Position Statement 3: Passive Acoustic Monitoring

Position Statement 3: Passive Acoustic Monitoring

The Marine Mammal Observer Association (MMOA) recommends that Passive Acoustic Monitoring (PAM) equipment supplied for marine mammal mitigation purposes should comprise (at least) the following components:

  • An appropriate length of cable to deploy the hydrophone elements at a suitable distance from engine noise in order to be effective. At least one spare cable is recommended in case damage is incurred during deployments.

  • Hydrophone elements with the correct frequency range for the Species of Concern (SoC). This may mean multiple elements with differing frequency sensitivities.

  • Sound cards (and back up drivers) with the appropriate sampling rate for the SoC and full instructions on their configuration.

  • Pairs of hydrophones elements for each frequency range needed in order to provide bearing information for tracking animals.

  • Full details of separation distances of each pair of hydrophone elements for bearing determination.

  • GPS for tracking vocalisations (needed for range and bearing determination).

  • Calibrated depth sensor and full instructions on configuration.

  • Filtering system for unwanted noise and full instructions on configuration.

  • Professional noise cancelling headphones (with battery charger and spare batteries).

  • Appropriate software for real time monitoring which shows bearing and range to the animals and species classification, where possible.

  • Every component of the PAM equipment in duplicate (including the smallest connectors) in case of equipment failures.

  • Full detailed manual of assembly and calibration.

  • Full inventory of contents.

  • Properly labelled shipping containers and reels.

  • 24 hr. support from the PAM equipment provider for technical problems and configuration advice.

Using PAM alongside visual monitoring by Marine Mammal Observers (MMOs) greatly improves the possibility of certain marine mammal species being detected, such as harbour porpoises and sperm whales which vocalise frequently and distinctively. However, clients, regulators and PAM Operator provider companies should be aware of several inherent limitations with the use of PAM for mitigation purposes. These points are vital to understand when considering whether PAM is suitable for use as a sole monitoring method during darkness or other periods of limited visibility (i.e. whether it has a reasonable likelihood of reliably detecting the SoC present within a site).


Passive Acoustic Monitoring (PAM) has the following limitations:

  • Many potential SoC will not be detected using PAM equipment because they do not produce vocalisations, only vocalise above water or vocalise only infrequently, for example sea turtles, sirenians, baleen whales and basking sharks, and many species of pinniped. Even cetacean species may not vocalise all the time and may pass close to a PAM system but remain undetected. For example, minke whales in the north Atlantic are known to be very difficult to detect acoustically on their summer feeding grounds, while bowhead whales in Alaska alter their calling behaviour in response to air-gun sounds, ceasing calling altogether when cumulative sound levels reach ~160 dB re 1 µ Pa[1]. Many MMOs/PAM Operators will attest to having visually observed dolphins close to a platform without detecting them acoustically.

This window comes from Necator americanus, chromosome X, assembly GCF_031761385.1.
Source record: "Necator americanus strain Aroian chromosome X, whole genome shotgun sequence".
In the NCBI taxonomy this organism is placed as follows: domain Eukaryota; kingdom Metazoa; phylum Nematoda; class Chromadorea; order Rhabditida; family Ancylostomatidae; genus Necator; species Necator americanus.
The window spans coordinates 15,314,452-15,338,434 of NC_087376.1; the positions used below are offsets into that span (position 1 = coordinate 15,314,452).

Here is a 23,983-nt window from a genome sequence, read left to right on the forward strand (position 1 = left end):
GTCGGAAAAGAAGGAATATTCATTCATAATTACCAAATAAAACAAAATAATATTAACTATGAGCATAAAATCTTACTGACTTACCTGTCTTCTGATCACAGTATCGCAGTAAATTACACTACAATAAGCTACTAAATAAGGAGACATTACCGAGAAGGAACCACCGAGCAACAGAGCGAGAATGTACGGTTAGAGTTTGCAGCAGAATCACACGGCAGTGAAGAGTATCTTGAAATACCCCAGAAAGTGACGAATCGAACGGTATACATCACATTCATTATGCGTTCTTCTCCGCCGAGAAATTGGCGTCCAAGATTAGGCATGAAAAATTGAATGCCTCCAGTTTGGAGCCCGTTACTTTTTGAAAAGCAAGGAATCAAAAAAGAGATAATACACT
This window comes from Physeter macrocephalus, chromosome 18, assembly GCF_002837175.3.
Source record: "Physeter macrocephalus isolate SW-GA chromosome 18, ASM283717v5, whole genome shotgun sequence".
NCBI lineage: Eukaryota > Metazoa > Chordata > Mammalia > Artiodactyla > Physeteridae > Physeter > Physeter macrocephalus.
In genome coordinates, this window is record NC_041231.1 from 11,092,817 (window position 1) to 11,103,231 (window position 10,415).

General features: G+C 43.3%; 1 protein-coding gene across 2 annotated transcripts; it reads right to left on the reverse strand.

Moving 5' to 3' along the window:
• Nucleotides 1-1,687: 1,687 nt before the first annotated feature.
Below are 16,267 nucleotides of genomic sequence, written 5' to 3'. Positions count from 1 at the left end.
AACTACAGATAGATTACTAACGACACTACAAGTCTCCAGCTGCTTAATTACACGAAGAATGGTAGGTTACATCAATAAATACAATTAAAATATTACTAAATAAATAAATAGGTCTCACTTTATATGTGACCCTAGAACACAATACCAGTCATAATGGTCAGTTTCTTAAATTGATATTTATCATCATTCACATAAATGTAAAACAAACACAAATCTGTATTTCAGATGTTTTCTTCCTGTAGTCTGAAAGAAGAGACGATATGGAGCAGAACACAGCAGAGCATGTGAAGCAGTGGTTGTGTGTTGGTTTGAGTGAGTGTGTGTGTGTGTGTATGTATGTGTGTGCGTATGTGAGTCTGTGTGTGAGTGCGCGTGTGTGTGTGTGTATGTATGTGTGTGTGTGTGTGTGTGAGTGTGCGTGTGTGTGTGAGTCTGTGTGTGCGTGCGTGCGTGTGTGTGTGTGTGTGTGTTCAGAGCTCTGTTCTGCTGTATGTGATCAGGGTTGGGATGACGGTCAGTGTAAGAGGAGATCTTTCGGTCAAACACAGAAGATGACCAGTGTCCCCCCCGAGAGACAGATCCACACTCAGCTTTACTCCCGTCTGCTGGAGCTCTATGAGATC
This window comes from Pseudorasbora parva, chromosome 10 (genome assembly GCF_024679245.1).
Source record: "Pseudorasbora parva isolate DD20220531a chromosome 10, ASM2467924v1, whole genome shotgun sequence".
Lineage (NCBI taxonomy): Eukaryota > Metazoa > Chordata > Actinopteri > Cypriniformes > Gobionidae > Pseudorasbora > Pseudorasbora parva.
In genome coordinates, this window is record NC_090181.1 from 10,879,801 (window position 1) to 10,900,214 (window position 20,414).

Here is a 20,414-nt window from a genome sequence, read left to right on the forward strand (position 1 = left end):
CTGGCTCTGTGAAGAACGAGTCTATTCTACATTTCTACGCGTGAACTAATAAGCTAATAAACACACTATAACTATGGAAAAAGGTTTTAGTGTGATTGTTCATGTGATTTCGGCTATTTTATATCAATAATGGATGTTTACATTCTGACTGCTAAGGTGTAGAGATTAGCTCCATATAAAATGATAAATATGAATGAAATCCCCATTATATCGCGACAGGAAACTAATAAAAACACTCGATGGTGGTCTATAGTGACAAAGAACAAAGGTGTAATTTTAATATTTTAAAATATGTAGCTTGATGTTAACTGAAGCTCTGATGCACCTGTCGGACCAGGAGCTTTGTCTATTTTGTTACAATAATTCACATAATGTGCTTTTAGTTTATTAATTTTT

• Limited ability to detect baleen whale vocalisations due to the fact that PAM equipment used for mitigation purposes is usually deployed astern of large commercial vessels and in proximity to continuous low frequency engine noise. Propeller noise (together with water noise and the low frequency sound emitted by the airguns (or other sound source) themselves) masks low frequency biological signals and renders the detection of baleen whale vocalisations virtually impossible using the currently-available PAM systems.

  • In cases where baleen whales are occasionally detected, for example singing humpback whales, the nature of these vocalisations, which travel over many kilometres, make it very problematic to determine range and bearing using current equipment and a PAM Operator may be unable to say with any level of reliability whether an animal is within a MZ or not.

  • Species that vocalise at high frequencies will not be detected beyond short distances. For example, the reliable detection range for harbour porpoise signals is approximately 200-300m. Therefore, a harbour porpoise may be present in the outer region of a MZ (e.g. 300-500m from the source) but not detected by a PAM system.

  • The vocal repertoires of many marine mammal species are poorly-described or unknown and efforts need to be made to address this.

  • Many marine mammal vocalisations, particularly the echolocation click trains produced by odontocetes, are directional in nature and not easily detected by PAM equipment if the animals are facing away from the hydrophone. For example, bow-riding dolphins are often undetected by PAM systems which are deployed astern, while harbour porpoises (which often show avoidance reactions to platforms) will not be detected when swimming away from a vessel’s track line.

  • Range determination is only possible for some species through the tracking of bearing information over time, using the timing of signals arriving at pairs of hydrophone elements deployed at known distances from the ship’s stern and the ship’s GPS position. Current PAM systems with simple pairs of hydrophones are often inadequate at providing suitable bearing information for range determination. In the majority of cases, the current PAM systems used during mitigation surveys do not provide adequate range Information to allow a PAM Operator to determine whether an animal is inside or outside of the MZ. Furthermore, accurate range estimation using current software relies on a hydrophone being deployed in a straight line and at set distances astern of the vessel. It is usually the case during pre-shoot mitigation watches that the vessel is engaged in a slow turn between seismic lines, and consequently the hydrophone will also be angled and curved to one side of the vessel track line causing inaccuracies in range estimation.